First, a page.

Posted by Mike O on February 5, 2014
Many of you also may know about my decade-long work in Africa on what many would consider charity (I consider it ‘people investment’). Well, that work is arriving LOCALLY and the Children of Uganda (Here is a quick intro to COU) music and dance troupe- 22 of the finest and most talented kids you are likely to ever see- have agreed to put on a performance. I have been working with the Alliance of Elite Youth Leadership to help pull this together, another GREAT group worthy of support. The basic information:
Saturday February 15th, 6:30- 8:30pm (NEW TIME!)
Faubion Middle School
2000 Doe Rollins, McKinney, TX 75069
Tickets will be $20 at the door, $15 for kids 4-11, kids 3 and under free (I pay far more than that for a minor league hockey game that is less entertaining- and far less uplifting and inspiring- than this show will be!) Any additional donations will be up to the individual but I would encourage them (I’m covering half of the costs for the facility- and feeding the entire troupe myself afterward) .How uplifting are these kids? Well, the lessons in life I learned from some of these kids are what got my family through the nightmares of my son’s medical drama 18 months ago. The lessons on how to live life through adversity from my first trip to Uganda to meet these kids have gotten my family through some really tough times. So, please come and don’t chalk it up as a charitable donation as much of an educational expense over the topic of “How to Live Life, Through it All.” You want a ‘pro-life’ rally? There is none more fun than this one!Please come; please bring the family. Come see the inspiration of kids who have lived through things few of us can fathom- and have come through with joy in their hearts and incredible physical and musical talent. A show NOT to be missed.Sincerely,
Michael B. Openshaw
(AKA Mzungu Mike)
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Posted by Mike O on November 21, 2013
I HATE asking for help; I always have. All of you know I ALWAYS put my own money where my mouth is and RARELY ask for any help in the things I do, whether charity of politics. But my resources simply aren’t there for this one. Not since the wife lost her job and became a full-time ‘family manager’ between her elderly parents and my sones medical nightmare last year.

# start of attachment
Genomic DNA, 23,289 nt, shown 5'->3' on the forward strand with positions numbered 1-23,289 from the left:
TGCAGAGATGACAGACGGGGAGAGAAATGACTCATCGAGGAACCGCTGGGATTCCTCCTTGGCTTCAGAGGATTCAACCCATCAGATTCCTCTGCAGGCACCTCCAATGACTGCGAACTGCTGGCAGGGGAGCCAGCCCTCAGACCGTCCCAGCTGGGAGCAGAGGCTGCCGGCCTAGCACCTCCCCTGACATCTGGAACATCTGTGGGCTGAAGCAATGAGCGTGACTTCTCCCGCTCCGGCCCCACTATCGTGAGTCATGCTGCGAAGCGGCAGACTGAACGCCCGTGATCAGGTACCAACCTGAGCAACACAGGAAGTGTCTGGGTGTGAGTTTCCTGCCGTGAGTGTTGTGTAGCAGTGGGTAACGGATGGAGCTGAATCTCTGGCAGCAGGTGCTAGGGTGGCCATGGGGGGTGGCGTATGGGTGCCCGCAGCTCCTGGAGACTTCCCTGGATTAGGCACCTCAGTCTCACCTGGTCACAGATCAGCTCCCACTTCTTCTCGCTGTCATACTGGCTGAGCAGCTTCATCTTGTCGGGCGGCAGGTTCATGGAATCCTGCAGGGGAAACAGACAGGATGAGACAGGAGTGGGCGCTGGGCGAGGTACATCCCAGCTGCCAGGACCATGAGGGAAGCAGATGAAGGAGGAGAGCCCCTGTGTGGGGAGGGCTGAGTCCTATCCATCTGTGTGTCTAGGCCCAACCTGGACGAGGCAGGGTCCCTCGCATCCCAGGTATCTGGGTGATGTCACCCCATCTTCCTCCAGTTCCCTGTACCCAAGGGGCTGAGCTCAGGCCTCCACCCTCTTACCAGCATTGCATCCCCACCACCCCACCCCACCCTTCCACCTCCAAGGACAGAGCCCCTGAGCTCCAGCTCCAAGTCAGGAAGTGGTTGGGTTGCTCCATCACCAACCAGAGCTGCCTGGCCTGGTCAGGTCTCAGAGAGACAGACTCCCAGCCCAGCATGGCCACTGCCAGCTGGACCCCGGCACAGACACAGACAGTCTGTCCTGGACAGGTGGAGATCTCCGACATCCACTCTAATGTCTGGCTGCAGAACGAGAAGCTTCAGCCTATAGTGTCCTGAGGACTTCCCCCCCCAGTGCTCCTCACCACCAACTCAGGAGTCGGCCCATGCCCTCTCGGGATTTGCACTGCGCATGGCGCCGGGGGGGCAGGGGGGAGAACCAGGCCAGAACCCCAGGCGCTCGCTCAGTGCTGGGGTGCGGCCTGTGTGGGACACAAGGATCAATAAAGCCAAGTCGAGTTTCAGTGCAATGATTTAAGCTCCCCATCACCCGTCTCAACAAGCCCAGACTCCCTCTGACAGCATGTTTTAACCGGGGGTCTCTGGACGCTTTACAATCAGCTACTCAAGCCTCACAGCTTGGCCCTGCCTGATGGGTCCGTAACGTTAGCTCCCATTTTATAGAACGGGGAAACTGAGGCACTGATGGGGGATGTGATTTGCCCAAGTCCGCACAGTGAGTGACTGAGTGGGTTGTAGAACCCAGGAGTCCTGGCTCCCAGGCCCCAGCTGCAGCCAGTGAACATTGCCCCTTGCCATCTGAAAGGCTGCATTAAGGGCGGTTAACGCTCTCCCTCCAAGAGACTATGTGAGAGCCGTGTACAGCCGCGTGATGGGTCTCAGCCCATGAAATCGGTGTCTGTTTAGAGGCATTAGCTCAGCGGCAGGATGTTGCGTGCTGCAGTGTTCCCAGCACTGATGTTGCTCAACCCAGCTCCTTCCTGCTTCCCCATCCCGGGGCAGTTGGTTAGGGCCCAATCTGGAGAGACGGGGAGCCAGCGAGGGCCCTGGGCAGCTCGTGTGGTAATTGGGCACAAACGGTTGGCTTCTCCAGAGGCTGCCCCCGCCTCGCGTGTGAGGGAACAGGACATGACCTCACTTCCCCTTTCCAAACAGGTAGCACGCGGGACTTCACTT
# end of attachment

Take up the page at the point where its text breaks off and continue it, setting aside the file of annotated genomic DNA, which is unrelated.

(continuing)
My girl Winnie Nazziwa needs a new wheelchair. Her current one is 6 years old and has held up well but there are limits in a country where they serve more as off-road vehicles than rolling on smooth cement like here. Cost of a new one is $500-$600, since they have to be custom-built (custom ones in the U.S. are $2000 up and generally NOT off-road capable; Alan’s was $4k- covered by insurance, fortunately). It would take me 4-5 months to scrape it together, with the other support work I do over there in Uganda. And I’d like to get it done for Christmas (spirit of the season and all that).
I will NOT be setting up something up a GoFundMe type online link for this. Such sites take about 8% and I want to make sure EVERY PENNY donated goes to the chair. And, frankly, I want to thank every donor PERSONALLY not via internet.
UPDATE: I forgot to make this clear. As much as I appreciates generous offers I have already received from some, I cannot, in good conscious, take donations from ANY officeholders or candidates for office. My role in the Tea Party precludes this at this time.
If I raise more than needed, I will give any excess to Winnie, who is just starting a job teaching handicapped kids and it WILL go to support critical needs- and I’ll get reports on every bit of it.
So, if you feel willing, contact me and I’ll be happy to pick up any donations my friends could manage or when you meet me at various meetings. Or contact me if you need to mail them and I’ll give you my address. I’ll have a fund jar at my office at all times.
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Posted by Mike O on May 24, 2010
Where I disappeared to politically. I haven’t; I’ve just let people who enjoy meeting and running organizations take over, now that the major election cycles are over. And it’s time I put some time into getting healthy again and into my other passion.
As many of you know, I have considerable interest in charity work in Africa . I have visited there twice now and am vastly overdue for another visit; the record of my last one is here (http://mzungumike.wordpress.com/projects and yes, sadly, I WAS that skinny then). I will be going back in October because Winnie, my daughter there (in all but blood; http://nazziwa.wordpress.com ), will roll across the stage in her wheelchair to get her college diploma on October 15th. As inconvenient as that is in the election cycle for my political friends, I simply have no choice; she only graduates once and getting to this point was more struggle than you or I can possibly imagine. And she wants Dad there.